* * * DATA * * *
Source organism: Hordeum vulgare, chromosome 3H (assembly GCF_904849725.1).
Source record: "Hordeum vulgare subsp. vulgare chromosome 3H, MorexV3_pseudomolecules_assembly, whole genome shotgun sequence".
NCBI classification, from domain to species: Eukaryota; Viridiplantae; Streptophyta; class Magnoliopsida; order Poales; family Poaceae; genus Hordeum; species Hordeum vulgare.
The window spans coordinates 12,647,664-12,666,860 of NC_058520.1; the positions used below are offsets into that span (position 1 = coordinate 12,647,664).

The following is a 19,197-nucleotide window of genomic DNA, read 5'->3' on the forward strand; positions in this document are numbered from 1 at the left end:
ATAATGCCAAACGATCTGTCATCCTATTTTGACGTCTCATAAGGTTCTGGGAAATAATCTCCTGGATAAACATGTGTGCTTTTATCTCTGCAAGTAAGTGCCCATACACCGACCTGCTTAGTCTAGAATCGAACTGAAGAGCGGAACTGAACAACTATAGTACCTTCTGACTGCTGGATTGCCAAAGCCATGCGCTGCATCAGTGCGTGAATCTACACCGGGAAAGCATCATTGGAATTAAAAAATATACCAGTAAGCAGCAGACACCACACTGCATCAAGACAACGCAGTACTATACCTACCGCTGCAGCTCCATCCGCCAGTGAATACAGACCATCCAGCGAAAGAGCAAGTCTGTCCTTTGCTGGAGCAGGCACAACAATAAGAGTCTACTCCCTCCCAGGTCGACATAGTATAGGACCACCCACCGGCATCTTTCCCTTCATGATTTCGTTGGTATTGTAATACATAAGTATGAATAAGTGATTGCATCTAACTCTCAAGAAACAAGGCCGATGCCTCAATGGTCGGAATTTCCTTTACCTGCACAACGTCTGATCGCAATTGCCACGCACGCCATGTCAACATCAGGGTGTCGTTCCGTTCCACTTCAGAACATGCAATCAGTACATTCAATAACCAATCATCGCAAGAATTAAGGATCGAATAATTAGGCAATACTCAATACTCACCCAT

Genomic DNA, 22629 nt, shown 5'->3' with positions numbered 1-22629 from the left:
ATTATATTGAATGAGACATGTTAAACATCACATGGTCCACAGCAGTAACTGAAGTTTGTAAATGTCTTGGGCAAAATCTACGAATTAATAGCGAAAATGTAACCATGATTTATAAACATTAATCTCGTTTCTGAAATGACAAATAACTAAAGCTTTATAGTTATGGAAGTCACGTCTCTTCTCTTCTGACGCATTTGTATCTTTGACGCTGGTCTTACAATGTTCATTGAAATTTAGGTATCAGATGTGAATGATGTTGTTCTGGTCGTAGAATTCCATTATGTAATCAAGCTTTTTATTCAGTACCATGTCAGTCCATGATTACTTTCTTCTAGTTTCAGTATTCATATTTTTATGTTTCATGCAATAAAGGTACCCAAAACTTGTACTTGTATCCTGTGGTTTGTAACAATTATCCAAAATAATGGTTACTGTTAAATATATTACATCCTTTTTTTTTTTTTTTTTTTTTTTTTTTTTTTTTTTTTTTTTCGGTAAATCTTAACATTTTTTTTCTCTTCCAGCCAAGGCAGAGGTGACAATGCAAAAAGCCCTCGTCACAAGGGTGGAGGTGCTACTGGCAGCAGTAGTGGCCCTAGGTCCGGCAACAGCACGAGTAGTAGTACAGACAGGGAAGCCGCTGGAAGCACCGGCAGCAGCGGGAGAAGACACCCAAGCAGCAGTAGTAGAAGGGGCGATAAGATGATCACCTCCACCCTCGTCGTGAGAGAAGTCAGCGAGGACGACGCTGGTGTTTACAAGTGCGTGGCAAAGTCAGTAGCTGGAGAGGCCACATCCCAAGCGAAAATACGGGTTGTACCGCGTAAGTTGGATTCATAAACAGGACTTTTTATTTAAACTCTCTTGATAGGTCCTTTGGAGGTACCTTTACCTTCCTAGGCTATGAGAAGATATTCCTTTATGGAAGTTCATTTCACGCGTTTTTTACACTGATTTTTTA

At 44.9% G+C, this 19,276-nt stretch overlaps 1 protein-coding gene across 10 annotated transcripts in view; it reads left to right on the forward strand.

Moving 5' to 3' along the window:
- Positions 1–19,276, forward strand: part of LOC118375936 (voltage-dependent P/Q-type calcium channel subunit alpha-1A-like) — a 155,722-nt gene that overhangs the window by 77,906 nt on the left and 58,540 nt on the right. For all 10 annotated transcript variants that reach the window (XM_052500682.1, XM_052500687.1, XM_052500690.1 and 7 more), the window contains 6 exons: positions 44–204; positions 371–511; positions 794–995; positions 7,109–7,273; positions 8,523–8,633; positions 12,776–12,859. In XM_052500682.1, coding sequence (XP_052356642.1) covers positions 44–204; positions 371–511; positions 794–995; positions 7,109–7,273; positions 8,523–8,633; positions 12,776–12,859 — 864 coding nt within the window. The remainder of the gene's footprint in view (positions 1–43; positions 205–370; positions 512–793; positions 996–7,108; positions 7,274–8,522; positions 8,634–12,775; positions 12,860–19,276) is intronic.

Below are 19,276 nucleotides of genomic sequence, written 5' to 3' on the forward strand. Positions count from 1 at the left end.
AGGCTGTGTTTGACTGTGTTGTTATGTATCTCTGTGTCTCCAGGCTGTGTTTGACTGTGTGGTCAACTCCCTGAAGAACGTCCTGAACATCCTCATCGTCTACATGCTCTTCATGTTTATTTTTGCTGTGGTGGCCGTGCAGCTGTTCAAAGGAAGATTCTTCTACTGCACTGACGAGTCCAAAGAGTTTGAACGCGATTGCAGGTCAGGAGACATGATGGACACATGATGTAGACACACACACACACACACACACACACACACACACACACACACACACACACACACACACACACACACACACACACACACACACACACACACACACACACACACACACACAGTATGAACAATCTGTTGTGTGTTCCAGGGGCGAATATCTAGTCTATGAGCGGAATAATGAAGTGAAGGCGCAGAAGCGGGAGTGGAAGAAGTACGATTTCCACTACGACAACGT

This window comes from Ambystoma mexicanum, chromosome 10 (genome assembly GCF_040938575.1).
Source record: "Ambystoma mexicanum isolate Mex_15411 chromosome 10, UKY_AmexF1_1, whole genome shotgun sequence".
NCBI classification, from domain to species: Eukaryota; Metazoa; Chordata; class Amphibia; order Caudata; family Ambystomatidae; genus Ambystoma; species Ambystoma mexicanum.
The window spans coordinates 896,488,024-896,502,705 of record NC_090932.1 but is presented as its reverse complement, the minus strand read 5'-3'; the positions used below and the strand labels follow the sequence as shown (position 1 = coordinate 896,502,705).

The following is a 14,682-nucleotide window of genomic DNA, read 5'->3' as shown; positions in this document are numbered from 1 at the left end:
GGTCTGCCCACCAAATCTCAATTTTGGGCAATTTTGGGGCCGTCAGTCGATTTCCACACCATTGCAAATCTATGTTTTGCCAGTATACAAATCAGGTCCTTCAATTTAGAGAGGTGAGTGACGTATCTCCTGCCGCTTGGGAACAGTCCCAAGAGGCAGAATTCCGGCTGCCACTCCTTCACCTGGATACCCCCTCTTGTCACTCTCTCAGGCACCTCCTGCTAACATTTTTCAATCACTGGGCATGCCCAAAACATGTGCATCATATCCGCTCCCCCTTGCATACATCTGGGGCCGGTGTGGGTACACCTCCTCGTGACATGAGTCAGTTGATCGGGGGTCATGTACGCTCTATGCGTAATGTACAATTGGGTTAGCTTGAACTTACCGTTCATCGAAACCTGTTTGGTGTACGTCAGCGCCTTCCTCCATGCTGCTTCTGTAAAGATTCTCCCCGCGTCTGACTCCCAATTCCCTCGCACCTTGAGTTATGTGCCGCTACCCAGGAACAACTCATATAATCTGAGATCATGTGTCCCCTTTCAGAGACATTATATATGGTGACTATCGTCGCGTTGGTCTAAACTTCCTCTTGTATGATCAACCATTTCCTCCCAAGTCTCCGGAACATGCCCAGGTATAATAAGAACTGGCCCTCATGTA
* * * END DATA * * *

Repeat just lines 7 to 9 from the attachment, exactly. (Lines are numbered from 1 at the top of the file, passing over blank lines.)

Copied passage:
Genomic DNA, 22629 nt, shown 5'->3' with positions numbered 1-22629 from the left:
ATTATATTGAATGAGACATGTTAAACATCACATGGTCCACAGCAGTAACTGAAGTTTGTAAATGTCTTGGGCAAAATCTACGAATTAATAGCGAAAATGTAACCATGATTTATAAACATTAATCTCGTTTCTGAAATGACAAATAACTAAAGCTTTATAGTTATGGAAGTCACGTCTCTTCTCTTCTGACGCATTTGTATCTTTGACGCTGGTCTTACAATGTTCATTGAAATTTAGGTATCAGATGTGAATGATGTTGTTCTGGTCGTAGAATTCCATTATGTAATCAAGCTTTTTATTCAGTACCATGTCAGTCCATGATTACTTTCTTCTAGTTTCAGTATTCATATTTTTATGTTTCATGCAATAAAGGTACCCAAAACTTGTACTTGTATCCTGTGGTTTGTAACAATTATCCAAAATAATGGTTACTGTTAAATATATTACATCCTTTTTTTTTTTTTTTTTTTTTTTTTTTTTTTTTTTTTTTTTCGGTAAATCTTAACATTTTTTTTCTCTTCCAGCCAAGGCAGAGGTGACAATGCAAAAAGCCCTCGTCACAAGGGTGGAGGTGCTACTGGCAGCAGTAGTGGCCCTAGGTCCGGCAACAGCACGAGTAGTAGTACAGACAGGGAAGCCGCTGGAAGCACCGGCAGCAGCGGGAGAAGACACCCAAGCAGCAGTAGTAGAAGGGGCGATAAGATGATCACCTCCACCCTCGTCGTGAGAGAAGTCAGCGAGGACGACGCTGGTGTTTACAAGTGCGTGGCAAAGTCAGTAGCTGGAGAGGCCACATCCCAAGCGAAAATACGGGTTGTACCGCGTAAGTTGGATTCATAAACAGGACTTTTTATTTAAACTCTCTTGATAGGTCCTTTGGAGGTACCTTTACCTTCCTAGGCTATGAGAAGATATTCCTTTATGGAAGTTCATTTCACGCGTTTTTTACACTGATTTTTTA

At 44.9% G+C, this 19,276-nt stretch overlaps 1 protein-coding gene across 10 annotated transcripts in view; it reads left to right on the forward strand.